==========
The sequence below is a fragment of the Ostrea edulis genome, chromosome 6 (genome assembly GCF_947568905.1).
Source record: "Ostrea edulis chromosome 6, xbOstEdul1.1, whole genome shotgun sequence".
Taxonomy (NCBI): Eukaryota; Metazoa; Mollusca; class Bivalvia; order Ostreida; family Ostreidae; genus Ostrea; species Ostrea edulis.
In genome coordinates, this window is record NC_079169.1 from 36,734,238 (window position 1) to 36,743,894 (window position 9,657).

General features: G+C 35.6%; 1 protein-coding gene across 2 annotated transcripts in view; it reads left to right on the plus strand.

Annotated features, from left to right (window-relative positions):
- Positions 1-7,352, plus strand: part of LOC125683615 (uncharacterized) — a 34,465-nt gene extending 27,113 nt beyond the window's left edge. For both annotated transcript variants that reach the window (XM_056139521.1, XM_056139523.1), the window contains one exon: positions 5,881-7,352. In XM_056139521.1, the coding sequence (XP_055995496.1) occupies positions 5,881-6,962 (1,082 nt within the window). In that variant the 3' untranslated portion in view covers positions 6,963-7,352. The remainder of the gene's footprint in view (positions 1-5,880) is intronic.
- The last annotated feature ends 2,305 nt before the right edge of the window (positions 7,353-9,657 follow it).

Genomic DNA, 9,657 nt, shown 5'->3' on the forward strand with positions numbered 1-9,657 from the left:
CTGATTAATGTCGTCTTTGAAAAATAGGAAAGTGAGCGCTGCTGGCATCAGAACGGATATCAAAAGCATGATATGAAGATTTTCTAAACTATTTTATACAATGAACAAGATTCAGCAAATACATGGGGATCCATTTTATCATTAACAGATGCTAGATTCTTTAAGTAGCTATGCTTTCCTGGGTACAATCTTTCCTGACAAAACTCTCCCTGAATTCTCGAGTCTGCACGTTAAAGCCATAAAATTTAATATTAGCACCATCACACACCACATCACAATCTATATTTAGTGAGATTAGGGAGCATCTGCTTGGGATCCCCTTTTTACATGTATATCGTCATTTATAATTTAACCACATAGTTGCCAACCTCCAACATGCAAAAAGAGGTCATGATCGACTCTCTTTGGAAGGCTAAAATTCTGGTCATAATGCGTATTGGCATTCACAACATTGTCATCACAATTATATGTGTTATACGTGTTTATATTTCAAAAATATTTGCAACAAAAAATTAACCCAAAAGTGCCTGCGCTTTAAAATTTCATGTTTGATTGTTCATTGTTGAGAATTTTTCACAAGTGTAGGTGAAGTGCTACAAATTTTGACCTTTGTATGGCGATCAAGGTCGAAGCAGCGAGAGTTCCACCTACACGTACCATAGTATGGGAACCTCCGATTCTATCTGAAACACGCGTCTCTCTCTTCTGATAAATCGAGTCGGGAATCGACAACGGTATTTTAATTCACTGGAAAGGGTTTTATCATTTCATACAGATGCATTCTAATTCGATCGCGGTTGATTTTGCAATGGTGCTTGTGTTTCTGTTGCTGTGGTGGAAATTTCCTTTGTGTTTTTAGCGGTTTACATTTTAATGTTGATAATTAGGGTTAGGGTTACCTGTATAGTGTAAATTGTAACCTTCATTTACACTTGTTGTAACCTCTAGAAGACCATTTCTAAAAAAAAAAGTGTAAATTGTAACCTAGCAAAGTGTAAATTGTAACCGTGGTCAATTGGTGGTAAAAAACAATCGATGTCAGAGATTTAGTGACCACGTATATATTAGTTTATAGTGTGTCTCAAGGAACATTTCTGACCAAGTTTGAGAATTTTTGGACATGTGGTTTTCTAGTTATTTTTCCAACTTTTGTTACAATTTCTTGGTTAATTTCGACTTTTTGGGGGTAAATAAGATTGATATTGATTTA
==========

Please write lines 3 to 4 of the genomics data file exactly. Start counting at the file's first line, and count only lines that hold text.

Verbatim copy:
Taxonomy (NCBI): Eukaryota; Metazoa; Mollusca; class Bivalvia; order Ostreida; family Ostreidae; genus Ostrea; species Ostrea edulis.
In genome coordinates, this window is record NC_079169.1 from 36,734,238 (window position 1) to 36,743,894 (window position 9,657).